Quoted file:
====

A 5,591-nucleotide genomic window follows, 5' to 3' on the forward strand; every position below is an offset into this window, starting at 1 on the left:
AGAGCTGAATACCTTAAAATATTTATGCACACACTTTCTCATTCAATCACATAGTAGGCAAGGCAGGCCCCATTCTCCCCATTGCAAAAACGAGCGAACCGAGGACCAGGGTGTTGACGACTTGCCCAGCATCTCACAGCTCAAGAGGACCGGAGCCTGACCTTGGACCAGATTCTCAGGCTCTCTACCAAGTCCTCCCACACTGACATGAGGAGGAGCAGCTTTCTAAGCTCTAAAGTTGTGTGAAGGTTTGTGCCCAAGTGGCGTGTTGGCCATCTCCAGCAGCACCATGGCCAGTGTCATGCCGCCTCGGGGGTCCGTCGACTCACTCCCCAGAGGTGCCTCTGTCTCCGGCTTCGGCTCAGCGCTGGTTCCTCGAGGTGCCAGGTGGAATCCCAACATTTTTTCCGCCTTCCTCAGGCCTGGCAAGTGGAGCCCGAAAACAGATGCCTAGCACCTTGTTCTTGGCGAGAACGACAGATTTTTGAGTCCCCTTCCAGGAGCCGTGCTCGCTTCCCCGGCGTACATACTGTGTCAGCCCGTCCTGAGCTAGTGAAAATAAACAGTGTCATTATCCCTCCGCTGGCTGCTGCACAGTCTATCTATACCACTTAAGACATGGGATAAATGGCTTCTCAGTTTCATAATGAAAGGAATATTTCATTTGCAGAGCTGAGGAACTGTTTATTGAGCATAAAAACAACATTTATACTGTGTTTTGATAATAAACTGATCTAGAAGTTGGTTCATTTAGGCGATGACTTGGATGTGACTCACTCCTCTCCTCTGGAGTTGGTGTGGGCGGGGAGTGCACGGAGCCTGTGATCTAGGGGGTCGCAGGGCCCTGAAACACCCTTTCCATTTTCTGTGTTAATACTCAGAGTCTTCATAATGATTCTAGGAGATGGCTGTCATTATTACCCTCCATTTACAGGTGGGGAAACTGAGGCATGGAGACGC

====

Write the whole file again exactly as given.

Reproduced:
A 5,591-nucleotide genomic window follows, 5' to 3' on the forward strand; every position below is an offset into this window, starting at 1 on the left:
AGAGCTGAATACCTTAAAATATTTATGCACACACTTTCTCATTCAATCACATAGTAGGCAAGGCAGGCCCCATTCTCCCCATTGCAAAAACGAGCGAACCGAGGACCAGGGTGTTGACGACTTGCCCAGCATCTCACAGCTCAAGAGGACCGGAGCCTGACCTTGGACCAGATTCTCAGGCTCTCTACCAAGTCCTCCCACACTGACATGAGGAGGAGCAGCTTTCTAAGCTCTAAAGTTGTGTGAAGGTTTGTGCCCAAGTGGCGTGTTGGCCATCTCCAGCAGCACCATGGCCAGTGTCATGCCGCCTCGGGGGTCCGTCGACTCACTCCCCAGAGGTGCCTCTGTCTCCGGCTTCGGCTCAGCGCTGGTTCCTCGAGGTGCCAGGTGGAATCCCAACATTTTTTCCGCCTTCCTCAGGCCTGGCAAGTGGAGCCCGAAAACAGATGCCTAGCACCTTGTTCTTGGCGAGAACGACAGATTTTTGAGTCCCCTTCCAGGAGCCGTGCTCGCTTCCCCGGCGTACATACTGTGTCAGCCCGTCCTGAGCTAGTGAAAATAAACAGTGTCATTATCCCTCCGCTGGCTGCTGCACAGTCTATCTATACCACTTAAGACATGGGATAAATGGCTTCTCAGTTTCATAATGAAAGGAATATTTCATTTGCAGAGCTGAGGAACTGTTTATTGAGCATAAAAACAACATTTATACTGTGTTTTGATAATAAACTGATCTAGAAGTTGGTTCATTTAGGCGATGACTTGGATGTGACTCACTCCTCTCCTCTGGAGTTGGTGTGGGCGGGGAGTGCACGGAGCCTGTGATCTAGGGGGTCGCAGGGCCCTGAAACACCCTTTCCATTTTCTGTGTTAATACTCAGAGTCTTCATAATGATTCTAGGAGATGGCTGTCATTATTACCCTCCATTTACAGGTGGGGAAACTGAGGCATGGAGACGC